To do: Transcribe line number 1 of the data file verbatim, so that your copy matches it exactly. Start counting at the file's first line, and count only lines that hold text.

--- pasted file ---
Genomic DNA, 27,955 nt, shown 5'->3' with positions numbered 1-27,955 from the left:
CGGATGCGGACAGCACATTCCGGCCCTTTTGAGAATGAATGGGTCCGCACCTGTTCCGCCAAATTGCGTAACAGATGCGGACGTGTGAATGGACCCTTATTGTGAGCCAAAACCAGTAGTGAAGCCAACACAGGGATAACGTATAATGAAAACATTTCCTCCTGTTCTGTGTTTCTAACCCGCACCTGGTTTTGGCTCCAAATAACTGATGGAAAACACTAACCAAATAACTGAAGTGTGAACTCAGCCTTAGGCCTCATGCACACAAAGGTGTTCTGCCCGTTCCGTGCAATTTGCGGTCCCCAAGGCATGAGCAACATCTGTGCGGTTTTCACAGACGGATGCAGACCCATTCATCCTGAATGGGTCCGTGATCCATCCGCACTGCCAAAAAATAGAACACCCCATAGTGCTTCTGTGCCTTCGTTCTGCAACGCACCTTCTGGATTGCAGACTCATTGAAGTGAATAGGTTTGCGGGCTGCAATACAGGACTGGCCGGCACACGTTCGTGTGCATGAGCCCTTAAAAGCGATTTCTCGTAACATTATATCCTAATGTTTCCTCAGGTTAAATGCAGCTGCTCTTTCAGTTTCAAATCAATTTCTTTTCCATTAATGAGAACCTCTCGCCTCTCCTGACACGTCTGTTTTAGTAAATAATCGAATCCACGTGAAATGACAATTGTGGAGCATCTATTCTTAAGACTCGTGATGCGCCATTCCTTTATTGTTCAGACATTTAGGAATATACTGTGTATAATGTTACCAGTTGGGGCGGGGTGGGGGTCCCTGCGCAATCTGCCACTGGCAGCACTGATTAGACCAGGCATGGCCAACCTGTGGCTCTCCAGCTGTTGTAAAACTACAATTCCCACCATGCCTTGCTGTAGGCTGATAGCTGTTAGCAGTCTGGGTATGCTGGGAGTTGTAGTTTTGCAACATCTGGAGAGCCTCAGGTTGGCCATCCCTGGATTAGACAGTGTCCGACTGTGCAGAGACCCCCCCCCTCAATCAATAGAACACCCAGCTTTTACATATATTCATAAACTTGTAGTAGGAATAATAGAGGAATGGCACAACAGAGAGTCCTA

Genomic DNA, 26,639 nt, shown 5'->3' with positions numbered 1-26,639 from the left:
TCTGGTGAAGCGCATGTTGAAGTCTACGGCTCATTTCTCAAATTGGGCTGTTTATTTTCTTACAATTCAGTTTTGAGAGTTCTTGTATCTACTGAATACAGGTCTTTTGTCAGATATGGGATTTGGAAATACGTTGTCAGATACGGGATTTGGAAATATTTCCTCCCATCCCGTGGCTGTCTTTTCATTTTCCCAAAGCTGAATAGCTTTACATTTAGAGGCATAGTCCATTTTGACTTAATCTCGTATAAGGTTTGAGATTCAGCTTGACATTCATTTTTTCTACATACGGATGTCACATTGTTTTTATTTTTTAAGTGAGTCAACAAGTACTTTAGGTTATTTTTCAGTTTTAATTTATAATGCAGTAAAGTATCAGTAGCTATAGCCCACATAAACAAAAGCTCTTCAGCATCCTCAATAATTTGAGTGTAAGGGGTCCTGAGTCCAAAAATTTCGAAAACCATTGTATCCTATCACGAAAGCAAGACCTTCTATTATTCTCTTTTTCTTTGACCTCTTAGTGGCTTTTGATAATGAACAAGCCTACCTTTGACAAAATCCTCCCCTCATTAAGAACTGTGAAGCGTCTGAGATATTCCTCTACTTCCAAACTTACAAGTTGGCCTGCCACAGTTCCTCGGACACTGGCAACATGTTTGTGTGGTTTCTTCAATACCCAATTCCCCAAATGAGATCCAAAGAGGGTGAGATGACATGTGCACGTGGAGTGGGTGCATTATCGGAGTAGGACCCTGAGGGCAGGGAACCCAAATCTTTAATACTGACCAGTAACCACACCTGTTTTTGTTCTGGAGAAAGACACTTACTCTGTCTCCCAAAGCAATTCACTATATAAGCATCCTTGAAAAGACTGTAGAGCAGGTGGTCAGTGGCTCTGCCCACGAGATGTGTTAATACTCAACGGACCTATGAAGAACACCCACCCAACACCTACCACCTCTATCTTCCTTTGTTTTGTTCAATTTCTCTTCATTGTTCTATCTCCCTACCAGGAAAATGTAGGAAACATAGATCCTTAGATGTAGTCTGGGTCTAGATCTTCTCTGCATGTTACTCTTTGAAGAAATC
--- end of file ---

Genomic DNA, 27,955 nt, shown 5'->3' with positions numbered 1-27,955 from the left: